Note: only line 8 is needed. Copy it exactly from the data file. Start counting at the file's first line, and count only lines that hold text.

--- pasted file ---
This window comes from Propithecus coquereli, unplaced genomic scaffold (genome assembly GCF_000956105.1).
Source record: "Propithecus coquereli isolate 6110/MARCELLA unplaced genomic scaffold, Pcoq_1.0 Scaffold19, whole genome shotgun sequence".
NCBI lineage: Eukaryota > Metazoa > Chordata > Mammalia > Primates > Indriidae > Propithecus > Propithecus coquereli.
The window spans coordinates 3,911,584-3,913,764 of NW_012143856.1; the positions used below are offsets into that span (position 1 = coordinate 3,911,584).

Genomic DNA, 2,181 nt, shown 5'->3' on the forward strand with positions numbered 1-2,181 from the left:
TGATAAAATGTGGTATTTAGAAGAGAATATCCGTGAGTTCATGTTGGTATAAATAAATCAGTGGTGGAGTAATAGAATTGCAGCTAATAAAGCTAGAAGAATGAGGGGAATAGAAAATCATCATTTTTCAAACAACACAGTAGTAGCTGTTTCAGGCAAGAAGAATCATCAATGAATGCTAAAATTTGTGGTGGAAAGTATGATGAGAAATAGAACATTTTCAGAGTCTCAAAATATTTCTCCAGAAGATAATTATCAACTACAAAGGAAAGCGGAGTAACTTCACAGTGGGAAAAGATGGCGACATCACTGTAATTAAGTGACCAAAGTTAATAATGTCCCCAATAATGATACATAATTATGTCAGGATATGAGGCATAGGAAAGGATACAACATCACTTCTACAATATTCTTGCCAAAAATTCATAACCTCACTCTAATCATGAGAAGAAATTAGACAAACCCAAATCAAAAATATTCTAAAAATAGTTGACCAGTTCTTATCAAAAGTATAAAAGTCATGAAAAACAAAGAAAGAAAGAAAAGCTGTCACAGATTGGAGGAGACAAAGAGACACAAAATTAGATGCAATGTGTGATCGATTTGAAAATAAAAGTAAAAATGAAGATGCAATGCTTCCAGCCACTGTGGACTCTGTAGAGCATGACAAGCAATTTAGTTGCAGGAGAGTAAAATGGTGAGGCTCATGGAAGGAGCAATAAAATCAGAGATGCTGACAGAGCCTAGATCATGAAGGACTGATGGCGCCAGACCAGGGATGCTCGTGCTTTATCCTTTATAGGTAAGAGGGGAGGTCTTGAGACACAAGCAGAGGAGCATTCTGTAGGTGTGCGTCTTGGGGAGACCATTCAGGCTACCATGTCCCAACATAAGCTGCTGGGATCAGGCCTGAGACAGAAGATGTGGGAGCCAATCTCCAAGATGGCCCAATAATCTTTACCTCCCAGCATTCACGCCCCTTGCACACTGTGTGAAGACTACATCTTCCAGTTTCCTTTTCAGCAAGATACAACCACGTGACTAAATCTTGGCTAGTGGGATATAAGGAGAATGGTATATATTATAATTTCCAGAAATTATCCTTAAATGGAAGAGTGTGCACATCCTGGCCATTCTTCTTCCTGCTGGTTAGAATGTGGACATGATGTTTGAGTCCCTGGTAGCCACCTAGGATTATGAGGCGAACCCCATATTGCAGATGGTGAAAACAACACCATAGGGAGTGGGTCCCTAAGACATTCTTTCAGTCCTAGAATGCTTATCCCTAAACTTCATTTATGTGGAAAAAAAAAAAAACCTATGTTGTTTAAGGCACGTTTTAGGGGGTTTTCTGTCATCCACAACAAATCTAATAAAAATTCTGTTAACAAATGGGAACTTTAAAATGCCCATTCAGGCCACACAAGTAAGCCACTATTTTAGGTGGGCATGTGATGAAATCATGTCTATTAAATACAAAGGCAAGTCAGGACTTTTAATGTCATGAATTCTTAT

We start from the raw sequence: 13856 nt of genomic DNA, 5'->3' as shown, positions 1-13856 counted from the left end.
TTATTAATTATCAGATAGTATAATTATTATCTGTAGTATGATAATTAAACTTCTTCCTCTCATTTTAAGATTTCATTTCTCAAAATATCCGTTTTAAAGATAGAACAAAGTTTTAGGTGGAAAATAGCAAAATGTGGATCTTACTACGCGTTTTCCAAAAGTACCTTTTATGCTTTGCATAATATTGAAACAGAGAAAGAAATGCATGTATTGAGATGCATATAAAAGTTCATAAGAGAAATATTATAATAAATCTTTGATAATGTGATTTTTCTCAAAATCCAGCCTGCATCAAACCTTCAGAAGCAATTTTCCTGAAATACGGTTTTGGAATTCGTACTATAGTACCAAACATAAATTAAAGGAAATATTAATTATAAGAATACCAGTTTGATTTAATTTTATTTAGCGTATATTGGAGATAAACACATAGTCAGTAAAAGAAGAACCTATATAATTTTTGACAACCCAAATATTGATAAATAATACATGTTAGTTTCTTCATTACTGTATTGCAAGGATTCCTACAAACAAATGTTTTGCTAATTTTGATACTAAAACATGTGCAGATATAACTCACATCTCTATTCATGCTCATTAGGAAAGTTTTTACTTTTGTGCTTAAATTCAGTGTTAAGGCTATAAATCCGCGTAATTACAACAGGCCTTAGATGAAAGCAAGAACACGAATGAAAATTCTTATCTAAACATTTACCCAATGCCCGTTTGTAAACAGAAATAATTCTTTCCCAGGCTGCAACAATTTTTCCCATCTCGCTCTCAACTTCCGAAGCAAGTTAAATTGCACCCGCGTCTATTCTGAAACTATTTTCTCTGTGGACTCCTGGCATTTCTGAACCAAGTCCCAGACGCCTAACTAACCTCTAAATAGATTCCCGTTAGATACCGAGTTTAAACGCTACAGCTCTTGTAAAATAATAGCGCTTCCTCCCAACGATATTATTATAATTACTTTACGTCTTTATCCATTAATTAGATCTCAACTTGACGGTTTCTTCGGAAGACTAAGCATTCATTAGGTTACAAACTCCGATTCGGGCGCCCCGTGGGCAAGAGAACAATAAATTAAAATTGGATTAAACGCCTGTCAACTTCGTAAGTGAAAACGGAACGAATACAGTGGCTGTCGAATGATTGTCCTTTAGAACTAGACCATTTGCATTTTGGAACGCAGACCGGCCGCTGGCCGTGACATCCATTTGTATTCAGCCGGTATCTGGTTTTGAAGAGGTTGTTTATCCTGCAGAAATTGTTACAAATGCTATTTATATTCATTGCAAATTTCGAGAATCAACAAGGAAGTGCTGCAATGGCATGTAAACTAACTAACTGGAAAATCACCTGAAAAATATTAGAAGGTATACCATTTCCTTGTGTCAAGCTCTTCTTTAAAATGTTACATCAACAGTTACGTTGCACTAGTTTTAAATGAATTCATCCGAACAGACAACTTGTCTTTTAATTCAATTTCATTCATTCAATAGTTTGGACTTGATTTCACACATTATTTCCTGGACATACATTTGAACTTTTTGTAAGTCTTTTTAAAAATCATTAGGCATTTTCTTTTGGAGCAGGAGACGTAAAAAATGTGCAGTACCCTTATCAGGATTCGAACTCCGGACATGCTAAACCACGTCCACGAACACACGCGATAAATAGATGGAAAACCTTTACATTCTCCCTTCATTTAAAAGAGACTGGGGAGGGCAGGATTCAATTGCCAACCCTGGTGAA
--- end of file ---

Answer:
TTATTAATTATCAGATAGTATAATTATTATCTGTAGTATGATAATTAAACTTCTTCCTCTCATTTTAAGATTTCATTTCTCAAAATATCCGTTTTAAAGATAGAACAAAGTTTTAGGTGGAAAATAGCAAAATGTGGATCTTACTACGCGTTTTCCAAAAGTACCTTTTATGCTTTGCATAATATTGAAACAGAGAAAGAAATGCATGTATTGAGATGCATATAAAAGTTCATAAGAGAAATATTATAATAAATCTTTGATAATGTGATTTTTCTCAAAATCCAGCCTGCATCAAACCTTCAGAAGCAATTTTCCTGAAATACGGTTTTGGAATTCGTACTATAGTACCAAACATAAATTAAAGGAAATATTAATTATAAGAATACCAGTTTGATTTAATTTTATTTAGCGTATATTGGAGATAAACACATAGTCAGTAAAAGAAGAACCTATATAATTTTTGACAACCCAAATATTGATAAATAATACATGTTAGTTTCTTCATTACTGTATTGCAAGGATTCCTACAAACAAATGTTTTGCTAATTTTGATACTAAAACATGTGCAGATATAACTCACATCTCTATTCATGCTCATTAGGAAAGTTTTTACTTTTGTGCTTAAATTCAGTGTTAAGGCTATAAATCCGCGTAATTACAACAGGCCTTAGATGAAAGCAAGAACACGAATGAAAATTCTTATCTAAACATTTACCCAATGCCCGTTTGTAAACAGAAATAATTCTTTCCCAGGCTGCAACAATTTTTCCCATCTCGCTCTCAACTTCCGAAGCAAGTTAAATTGCACCCGCGTCTATTCTGAAACTATTTTCTCTGTGGACTCCTGGCATTTCTGAACCAAGTCCCAGACGCCTAACTAACCTCTAAATAGATTCCCGTTAGATACCGAGTTTAAACGCTACAGCTCTTGTAAAATAATAGCGCTTCCTCCCAACGATATTATTATAATTACTTTACGTCTTTATCCATTAATTAGATCTCAACTTGACGGTTTCTTCGGAAGACTAAGCATTCATTAGGTTACAAACTCCGATTCGGGCGCCCCGTGGGCAAGAGAACAATAAATTAAAATTGGATTAAACGCCTGTCAACTTCGTAAGTGAAAACGGAACGAATACAGTGGCTGTCGAATGATTGTCCTTTAGAACTAGACCATTTGCATTTTGGAACGCAGACCGGCCGCTGGCCGTGACATCCATTTGTATTCAGCCGGTATCTGGTTTTGAAGAGGTTGTTTATCCTGCAGAAATTGTTACAAATGCTATTTATATTCATTGCAAATTTCGAGAATCAACAAGGAAGTGCTGCAATGGCATGTAAACTAACTAACTGGAAAATCACCTGAAAAATATTAGAAGGTATACCATTTCCTTGTGTCAAGCTCTTCTTTAAAATGTTACATCAACAGTTACGTTGCACTAGTTTTAAATGAATTCATCCGAACAGACAACTTGTCTTTTAATTCAATTTCATTCATTCAATAGTTTGGACTTGATTTCACACATTATTTCCTGGACATACATTTGAACTTTTTGTAAGTCTTTTTAAAAATCATTAGGCATTTTCTTTTGGAGCAGGAGACGTAAAAAATGTGCAGTACCCTTATCAGGATTCGAACTCCGGACATGCTAAACCACGTCCACGAACACACGCGATAAATAGATGGAAAACCTTTACATTCTCCCTTCATTTAAAAGAGACTGGGGAGGGCAGGATTCAATTGCCAACCCTGGTGAA